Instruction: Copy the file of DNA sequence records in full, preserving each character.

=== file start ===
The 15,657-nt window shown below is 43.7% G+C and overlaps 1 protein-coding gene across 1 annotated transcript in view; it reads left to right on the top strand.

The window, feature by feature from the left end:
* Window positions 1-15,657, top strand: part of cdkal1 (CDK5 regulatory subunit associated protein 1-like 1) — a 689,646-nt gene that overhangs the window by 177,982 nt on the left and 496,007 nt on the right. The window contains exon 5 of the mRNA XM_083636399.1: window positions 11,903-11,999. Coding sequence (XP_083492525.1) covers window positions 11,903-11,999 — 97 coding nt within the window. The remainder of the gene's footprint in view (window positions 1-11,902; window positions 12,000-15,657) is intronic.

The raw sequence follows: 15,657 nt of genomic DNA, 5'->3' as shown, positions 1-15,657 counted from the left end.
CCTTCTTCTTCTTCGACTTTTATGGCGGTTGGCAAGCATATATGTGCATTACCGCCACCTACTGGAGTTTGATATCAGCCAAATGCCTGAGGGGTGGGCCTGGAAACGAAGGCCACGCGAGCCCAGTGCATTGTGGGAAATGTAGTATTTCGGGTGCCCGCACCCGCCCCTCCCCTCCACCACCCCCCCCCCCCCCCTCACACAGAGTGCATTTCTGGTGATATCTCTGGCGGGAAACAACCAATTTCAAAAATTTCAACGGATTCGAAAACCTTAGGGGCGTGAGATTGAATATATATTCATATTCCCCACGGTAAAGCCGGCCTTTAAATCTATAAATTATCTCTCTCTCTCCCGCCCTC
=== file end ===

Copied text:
The 15,657-nt window shown below is 43.7% G+C and overlaps 1 protein-coding gene across 1 annotated transcript in view; it reads left to right on the top strand.

The window, feature by feature from the left end:
* Window positions 1-15,657, top strand: part of cdkal1 (CDK5 regulatory subunit associated protein 1-like 1) — a 689,646-nt gene that overhangs the window by 177,982 nt on the left and 496,007 nt on the right. The window contains exon 5 of the mRNA XM_083636399.1: window positions 11,903-11,999. Coding sequence (XP_083492525.1) covers window positions 11,903-11,999 — 97 coding nt within the window. The remainder of the gene's footprint in view (window positions 1-11,902; window positions 12,000-15,657) is intronic.

The raw sequence follows: 15,657 nt of genomic DNA, 5'->3' as shown, positions 1-15,657 counted from the left end.
CCTTCTTCTTCTTCGACTTTTATGGCGGTTGGCAAGCATATATGTGCATTACCGCCACCTACTGGAGTTTGATATCAGCCAAATGCCTGAGGGGTGGGCCTGGAAACGAAGGCCACGCGAGCCCAGTGCATTGTGGGAAATGTAGTATTTCGGGTGCCCGCACCCGCCCCTCCCCTCCACCACCCCCCCCCCCCCCCTCACACAGAGTGCATTTCTGGTGATATCTCTGGCGGGAAACAACCAATTTCAAAAATTTCAACGGATTCGAAAACCTTAGGGGCGTGAGATTGAATATATATTCATATTCCCCACGGTAAAGCCGGCCTTTAAATCTATAAATTATCTCTCTCTCTCCCGCCCTC